2. Inadvertent revelation of an accidentally stored webpage or graphic can give a negative impression to a client or lead to a lawsuit in the workplace.
  3. Web activity can be a sign of addiction problems and other issues that can drastically impact employee performance and well-being.
  4. The business owner may be responsible for any illegal or inappropriate activity done on company equipment or company accounts (e.g., an inappropriate post on a website from an employee account).

Interguard Web Filtering is priced per device and can be installed on one or all company computers.  It takes less than 15 minutes to install and runs invisibly in the background.  For more information and/or a demo, call or email Onsite Logic.


Photo credit: Flickr Creative Commons: Chispita_666

Gigabit WiFi: What it Means for Small Businesses

WiFiWireless 802.11ac devices are beginning to hit the stores.  This is the 5th generation in WiFi and, once again, it provides significantly faster connection speeds, with speeds potentially surpassing even the fastest wired networks.

WiFi, since its inception in 1997, has seen rapid improvements in max speed:

1997 802.11a = 2 Mbits/s
1999 802.11b = 11 Mbits/s
2002 802.11g = 54 Mbits/s
2007 802.11n = 600 Mbits/s
2013 802.11ac = 3600 Mbits/s (first devices in the 1.2 Gbits/s range)

For each solution, speeds decrease with distance and interference.  Under 802.11n, average speeds hover around 150 Mbits/s.  With the first devices using 802.11ac this average speed will double to quadruple.  Much of the internal network wiring is still using 100 Mbps.  Higher end, gigabit networks, can reach max speeds of 1000 Mbps.  The new 802.11ac has the potential to reach or exceed those speeds and some are already calling the new standard “gigabit wifi”.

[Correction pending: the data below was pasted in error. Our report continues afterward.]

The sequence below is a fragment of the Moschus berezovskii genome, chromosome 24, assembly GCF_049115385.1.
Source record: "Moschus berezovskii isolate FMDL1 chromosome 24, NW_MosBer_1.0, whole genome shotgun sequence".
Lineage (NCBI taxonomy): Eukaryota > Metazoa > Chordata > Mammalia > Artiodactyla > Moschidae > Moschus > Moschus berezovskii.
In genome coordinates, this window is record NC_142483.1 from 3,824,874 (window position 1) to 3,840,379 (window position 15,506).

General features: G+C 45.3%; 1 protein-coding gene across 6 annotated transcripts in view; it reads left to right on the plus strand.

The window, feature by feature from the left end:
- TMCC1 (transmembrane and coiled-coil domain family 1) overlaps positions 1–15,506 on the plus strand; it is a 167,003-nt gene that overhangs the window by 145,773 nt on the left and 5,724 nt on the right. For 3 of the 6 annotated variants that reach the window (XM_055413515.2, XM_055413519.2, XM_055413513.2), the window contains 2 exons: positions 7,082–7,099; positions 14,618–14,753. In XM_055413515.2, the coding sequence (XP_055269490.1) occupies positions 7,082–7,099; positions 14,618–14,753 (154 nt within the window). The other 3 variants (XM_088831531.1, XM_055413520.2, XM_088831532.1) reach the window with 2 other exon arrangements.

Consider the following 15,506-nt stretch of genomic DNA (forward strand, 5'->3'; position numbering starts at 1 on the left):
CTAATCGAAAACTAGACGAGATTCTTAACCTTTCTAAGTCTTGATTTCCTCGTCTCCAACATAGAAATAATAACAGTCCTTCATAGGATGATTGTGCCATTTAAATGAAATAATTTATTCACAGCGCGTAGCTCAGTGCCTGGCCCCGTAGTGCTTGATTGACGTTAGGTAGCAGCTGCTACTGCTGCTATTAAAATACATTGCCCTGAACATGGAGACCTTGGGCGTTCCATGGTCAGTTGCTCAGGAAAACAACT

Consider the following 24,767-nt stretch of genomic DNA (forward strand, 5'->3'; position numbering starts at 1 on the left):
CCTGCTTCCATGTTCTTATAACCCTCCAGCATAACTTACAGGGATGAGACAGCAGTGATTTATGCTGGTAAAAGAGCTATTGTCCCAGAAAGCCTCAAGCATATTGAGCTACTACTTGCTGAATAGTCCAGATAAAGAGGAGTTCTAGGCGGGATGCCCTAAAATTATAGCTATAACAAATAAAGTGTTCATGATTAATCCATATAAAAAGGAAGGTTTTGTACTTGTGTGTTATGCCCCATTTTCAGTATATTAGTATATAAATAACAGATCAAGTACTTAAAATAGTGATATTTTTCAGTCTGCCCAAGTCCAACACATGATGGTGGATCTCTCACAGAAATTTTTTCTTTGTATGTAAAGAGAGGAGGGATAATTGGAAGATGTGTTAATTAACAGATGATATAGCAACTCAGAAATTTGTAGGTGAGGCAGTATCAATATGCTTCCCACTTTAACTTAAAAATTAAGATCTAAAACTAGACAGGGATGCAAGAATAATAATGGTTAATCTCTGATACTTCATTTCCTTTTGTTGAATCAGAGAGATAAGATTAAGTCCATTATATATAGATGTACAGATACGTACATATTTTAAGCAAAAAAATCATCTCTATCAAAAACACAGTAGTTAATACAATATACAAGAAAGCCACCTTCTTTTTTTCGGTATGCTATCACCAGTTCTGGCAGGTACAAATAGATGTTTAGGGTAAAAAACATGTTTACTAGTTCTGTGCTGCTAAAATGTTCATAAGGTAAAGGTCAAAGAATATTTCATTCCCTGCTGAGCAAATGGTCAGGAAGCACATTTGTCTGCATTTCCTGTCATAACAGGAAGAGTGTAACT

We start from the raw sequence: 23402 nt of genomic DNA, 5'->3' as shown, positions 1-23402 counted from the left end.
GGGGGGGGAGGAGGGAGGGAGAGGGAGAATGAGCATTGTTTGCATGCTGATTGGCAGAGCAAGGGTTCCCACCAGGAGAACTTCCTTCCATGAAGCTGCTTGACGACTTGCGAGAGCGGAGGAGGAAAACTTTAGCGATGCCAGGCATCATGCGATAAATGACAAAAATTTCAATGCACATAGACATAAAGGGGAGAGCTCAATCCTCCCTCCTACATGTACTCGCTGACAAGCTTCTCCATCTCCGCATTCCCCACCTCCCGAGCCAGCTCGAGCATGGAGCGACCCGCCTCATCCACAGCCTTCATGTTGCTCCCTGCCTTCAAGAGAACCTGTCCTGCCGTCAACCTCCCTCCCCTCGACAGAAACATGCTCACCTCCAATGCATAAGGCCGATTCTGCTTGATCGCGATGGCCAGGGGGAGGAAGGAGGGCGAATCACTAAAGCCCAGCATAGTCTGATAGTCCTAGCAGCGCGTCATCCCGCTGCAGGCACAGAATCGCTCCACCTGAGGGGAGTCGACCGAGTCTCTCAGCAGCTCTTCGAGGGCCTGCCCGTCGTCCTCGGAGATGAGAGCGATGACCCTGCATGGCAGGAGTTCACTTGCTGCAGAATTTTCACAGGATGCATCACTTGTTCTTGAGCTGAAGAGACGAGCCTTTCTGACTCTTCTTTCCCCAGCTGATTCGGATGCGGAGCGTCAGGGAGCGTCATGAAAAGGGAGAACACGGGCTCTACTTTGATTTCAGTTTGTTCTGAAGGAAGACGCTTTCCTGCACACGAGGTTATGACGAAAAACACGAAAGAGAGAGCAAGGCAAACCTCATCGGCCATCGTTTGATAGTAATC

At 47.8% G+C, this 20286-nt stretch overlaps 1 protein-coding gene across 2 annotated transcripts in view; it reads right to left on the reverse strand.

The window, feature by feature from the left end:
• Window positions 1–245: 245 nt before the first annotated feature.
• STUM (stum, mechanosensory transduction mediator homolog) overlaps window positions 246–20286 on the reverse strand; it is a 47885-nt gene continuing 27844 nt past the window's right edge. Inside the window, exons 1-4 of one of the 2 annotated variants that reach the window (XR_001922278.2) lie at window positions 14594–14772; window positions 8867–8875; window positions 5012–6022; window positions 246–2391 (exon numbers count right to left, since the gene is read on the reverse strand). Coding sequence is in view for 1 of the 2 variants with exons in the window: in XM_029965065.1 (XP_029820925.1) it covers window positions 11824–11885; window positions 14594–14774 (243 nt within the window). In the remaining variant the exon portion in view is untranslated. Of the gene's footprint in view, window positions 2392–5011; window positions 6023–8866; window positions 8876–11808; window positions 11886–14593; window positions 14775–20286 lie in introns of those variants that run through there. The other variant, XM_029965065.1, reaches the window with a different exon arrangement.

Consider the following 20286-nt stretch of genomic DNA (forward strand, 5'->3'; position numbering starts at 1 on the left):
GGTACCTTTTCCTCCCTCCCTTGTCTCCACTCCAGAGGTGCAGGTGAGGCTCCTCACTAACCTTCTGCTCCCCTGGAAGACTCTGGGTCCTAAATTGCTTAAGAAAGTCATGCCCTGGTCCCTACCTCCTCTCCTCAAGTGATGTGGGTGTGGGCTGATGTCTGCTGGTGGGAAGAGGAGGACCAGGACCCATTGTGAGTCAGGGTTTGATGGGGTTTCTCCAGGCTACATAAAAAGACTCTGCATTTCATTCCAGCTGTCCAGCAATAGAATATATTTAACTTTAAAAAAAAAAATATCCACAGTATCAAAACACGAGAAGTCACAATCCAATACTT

Maximum range on the new standard is about 95 meters (a football field) with maximum speeds in the <35 foot range.  This is less cut and dry than older solutions because of the inclusion of a technology called “beamforming.”  Where prior transmitters sent out signals equally in all directions, the new 802.11ac transmitters identify where devices are on the network and focus the signal strength to those devices in a way that helps increase power and reduce other interference.

Using a vehicle analogy, 802.11n saw a drastic increase because it changed from allowing a single passenger per vehicle to allowing up to 4 passengers per vehicle.  This is a technology called MIMO.  802.11ac increases that to 8 passengers per vehicle.

In addition, all prior standards only allowed 1 vehicle in 1 lane of traffic to proceed at a time.  Think of this in terms of stop lights allowing one car at a time.  802.11ac, however, has the ability to talk with up to 4 devices all at the same time, moving from single lane to 4-lane highway.

While many of the devices coming on the market will be backward compatible, to see the full increases in speed will require 802.11ac equipment on both the sending and receiving end.

The new standard is expected to create a significant lift in implementation of VoIP over WiFi.  Quality of Service (QoS), which had been an issue, is greatly improved as is packet handling.  This should be a boon in the move to cord-cutting office phones and will have significant impact on office phone equipment and phone line expenses in the future.

If you can benefit from faster, more reliable and broader-band WiFi abilities at your business, Onsite Logic is happy to help with recommendations and installation.


(Photo Credit – Flickr Creative Commons – Manolo Gómez, Tupolev und seine Kamera)